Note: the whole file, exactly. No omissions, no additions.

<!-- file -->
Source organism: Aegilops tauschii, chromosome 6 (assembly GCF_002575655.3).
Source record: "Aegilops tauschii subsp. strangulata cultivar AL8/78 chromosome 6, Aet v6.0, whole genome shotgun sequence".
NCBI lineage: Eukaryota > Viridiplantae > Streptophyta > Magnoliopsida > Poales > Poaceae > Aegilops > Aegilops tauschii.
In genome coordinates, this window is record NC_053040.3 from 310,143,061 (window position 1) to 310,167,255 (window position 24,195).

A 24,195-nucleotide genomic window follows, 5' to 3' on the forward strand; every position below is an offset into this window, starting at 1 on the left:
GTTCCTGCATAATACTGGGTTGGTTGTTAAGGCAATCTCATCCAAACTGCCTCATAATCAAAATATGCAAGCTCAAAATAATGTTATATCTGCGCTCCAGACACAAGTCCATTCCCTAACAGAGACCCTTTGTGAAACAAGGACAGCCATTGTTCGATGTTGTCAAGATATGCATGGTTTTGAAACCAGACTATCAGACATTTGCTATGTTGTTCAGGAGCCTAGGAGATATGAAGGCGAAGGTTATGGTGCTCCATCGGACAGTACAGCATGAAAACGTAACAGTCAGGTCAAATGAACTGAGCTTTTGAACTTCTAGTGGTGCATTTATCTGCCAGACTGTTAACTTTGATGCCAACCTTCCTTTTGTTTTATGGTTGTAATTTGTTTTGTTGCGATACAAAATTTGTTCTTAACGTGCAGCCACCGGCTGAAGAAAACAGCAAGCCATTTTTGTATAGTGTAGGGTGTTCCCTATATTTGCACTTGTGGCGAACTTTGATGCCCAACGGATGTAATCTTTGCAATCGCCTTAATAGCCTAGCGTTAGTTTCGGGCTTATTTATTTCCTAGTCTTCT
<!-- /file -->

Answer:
Source organism: Aegilops tauschii, chromosome 6 (assembly GCF_002575655.3).
Source record: "Aegilops tauschii subsp. strangulata cultivar AL8/78 chromosome 6, Aet v6.0, whole genome shotgun sequence".
NCBI lineage: Eukaryota > Viridiplantae > Streptophyta > Magnoliopsida > Poales > Poaceae > Aegilops > Aegilops tauschii.
In genome coordinates, this window is record NC_053040.3 from 310,143,061 (window position 1) to 310,167,255 (window position 24,195).

A 24,195-nucleotide genomic window follows, 5' to 3' on the forward strand; every position below is an offset into this window, starting at 1 on the left:
GTTCCTGCATAATACTGGGTTGGTTGTTAAGGCAATCTCATCCAAACTGCCTCATAATCAAAATATGCAAGCTCAAAATAATGTTATATCTGCGCTCCAGACACAAGTCCATTCCCTAACAGAGACCCTTTGTGAAACAAGGACAGCCATTGTTCGATGTTGTCAAGATATGCATGGTTTTGAAACCAGACTATCAGACATTTGCTATGTTGTTCAGGAGCCTAGGAGATATGAAGGCGAAGGTTATGGTGCTCCATCGGACAGTACAGCATGAAAACGTAACAGTCAGGTCAAATGAACTGAGCTTTTGAACTTCTAGTGGTGCATTTATCTGCCAGACTGTTAACTTTGATGCCAACCTTCCTTTTGTTTTATGGTTGTAATTTGTTTTGTTGCGATACAAAATTTGTTCTTAACGTGCAGCCACCGGCTGAAGAAAACAGCAAGCCATTTTTGTATAGTGTAGGGTGTTCCCTATATTTGCACTTGTGGCGAACTTTGATGCCCAACGGATGTAATCTTTGCAATCGCCTTAATAGCCTAGCGTTAGTTTCGGGCTTATTTATTTCCTAGTCTTCT